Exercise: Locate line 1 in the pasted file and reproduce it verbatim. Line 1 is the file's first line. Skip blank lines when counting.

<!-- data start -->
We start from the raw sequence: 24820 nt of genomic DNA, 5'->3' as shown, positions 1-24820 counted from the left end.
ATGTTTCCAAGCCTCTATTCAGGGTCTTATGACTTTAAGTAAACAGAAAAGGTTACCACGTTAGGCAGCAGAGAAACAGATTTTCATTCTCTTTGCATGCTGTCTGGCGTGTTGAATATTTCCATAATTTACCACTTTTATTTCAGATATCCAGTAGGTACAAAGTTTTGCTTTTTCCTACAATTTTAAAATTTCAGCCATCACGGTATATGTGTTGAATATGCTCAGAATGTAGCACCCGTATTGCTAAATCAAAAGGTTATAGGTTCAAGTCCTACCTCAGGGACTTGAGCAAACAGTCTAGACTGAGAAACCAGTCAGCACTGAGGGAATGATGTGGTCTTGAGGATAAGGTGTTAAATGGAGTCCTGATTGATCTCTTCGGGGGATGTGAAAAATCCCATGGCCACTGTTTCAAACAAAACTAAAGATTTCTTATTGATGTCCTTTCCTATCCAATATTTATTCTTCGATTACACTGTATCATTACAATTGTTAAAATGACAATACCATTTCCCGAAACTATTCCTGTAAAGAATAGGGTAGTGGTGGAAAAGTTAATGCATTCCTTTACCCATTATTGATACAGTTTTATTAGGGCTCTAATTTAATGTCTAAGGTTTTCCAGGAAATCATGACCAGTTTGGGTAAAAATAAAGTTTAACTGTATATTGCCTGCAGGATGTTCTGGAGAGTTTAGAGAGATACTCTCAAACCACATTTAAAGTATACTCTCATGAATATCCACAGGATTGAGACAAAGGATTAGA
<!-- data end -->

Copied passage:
We start from the raw sequence: 24820 nt of genomic DNA, 5'->3' as shown, positions 1-24820 counted from the left end.